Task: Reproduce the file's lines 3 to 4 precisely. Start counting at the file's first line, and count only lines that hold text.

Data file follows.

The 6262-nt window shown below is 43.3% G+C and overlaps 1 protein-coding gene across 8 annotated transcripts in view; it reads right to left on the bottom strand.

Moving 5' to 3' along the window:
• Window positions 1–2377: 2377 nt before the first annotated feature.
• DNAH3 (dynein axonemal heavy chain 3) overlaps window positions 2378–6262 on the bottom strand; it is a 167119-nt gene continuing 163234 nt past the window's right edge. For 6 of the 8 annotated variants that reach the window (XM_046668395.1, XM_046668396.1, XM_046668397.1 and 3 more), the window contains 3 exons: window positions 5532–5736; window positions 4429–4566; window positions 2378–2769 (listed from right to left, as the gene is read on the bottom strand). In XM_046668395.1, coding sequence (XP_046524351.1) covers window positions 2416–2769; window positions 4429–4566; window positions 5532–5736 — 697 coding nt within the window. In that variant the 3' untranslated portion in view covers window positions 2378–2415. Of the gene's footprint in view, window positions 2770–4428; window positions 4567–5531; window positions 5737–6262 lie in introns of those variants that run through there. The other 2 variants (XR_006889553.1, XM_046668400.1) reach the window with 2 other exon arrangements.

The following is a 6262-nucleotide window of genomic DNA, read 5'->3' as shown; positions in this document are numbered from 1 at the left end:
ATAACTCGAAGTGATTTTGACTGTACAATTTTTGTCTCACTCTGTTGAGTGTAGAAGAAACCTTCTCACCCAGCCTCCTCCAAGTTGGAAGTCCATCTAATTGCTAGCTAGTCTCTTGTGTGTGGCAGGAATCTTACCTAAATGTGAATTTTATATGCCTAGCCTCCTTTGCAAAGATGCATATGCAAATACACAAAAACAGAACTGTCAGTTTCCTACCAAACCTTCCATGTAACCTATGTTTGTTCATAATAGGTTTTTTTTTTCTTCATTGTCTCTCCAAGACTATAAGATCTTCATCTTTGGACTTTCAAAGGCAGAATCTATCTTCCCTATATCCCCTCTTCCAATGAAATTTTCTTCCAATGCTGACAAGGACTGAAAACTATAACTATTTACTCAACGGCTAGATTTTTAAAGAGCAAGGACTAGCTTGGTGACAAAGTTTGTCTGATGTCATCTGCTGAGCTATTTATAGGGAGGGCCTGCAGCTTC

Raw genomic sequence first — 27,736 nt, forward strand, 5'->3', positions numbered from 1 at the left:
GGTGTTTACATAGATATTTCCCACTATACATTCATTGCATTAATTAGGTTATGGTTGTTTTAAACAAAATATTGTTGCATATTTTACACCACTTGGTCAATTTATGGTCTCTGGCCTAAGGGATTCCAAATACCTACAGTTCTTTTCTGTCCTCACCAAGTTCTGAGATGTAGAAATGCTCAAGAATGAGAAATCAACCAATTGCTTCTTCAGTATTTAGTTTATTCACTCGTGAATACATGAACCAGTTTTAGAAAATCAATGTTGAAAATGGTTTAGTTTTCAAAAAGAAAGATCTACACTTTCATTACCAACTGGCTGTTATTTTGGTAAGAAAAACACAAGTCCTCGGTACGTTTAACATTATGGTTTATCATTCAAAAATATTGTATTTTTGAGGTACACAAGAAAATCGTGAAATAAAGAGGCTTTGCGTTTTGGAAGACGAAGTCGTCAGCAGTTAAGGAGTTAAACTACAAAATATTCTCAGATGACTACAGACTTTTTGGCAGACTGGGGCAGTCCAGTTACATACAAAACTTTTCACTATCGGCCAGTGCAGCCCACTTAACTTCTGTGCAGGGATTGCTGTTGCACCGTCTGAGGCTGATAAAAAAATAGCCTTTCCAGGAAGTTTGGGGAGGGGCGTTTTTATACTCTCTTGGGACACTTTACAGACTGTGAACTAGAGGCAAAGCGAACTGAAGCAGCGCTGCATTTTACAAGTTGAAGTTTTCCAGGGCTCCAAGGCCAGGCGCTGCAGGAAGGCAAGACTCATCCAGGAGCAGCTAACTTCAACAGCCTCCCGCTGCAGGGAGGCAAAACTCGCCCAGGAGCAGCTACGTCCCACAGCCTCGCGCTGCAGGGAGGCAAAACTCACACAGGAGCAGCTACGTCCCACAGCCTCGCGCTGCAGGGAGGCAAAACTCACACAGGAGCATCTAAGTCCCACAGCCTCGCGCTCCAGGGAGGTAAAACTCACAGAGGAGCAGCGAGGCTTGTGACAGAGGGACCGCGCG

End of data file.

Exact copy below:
• Window positions 1–2377: 2377 nt before the first annotated feature.
• DNAH3 (dynein axonemal heavy chain 3) overlaps window positions 2378–6262 on the bottom strand; it is a 167119-nt gene continuing 163234 nt past the window's right edge. For 6 of the 8 annotated variants that reach the window (XM_046668395.1, XM_046668396.1, XM_046668397.1 and 3 more), the window contains 3 exons: window positions 5532–5736; window positions 4429–4566; window positions 2378–2769 (listed from right to left, as the gene is read on the bottom strand). In XM_046668395.1, coding sequence (XP_046524351.1) covers window positions 2416–2769; window positions 4429–4566; window positions 5532–5736 — 697 coding nt within the window. In that variant the 3' untranslated portion in view covers window positions 2378–2415. Of the gene's footprint in view, window positions 2770–4428; window positions 4567–5531; window positions 5737–6262 lie in introns of those variants that run through there. The other 2 variants (XR_006889553.1, XM_046668400.1) reach the window with 2 other exon arrangements.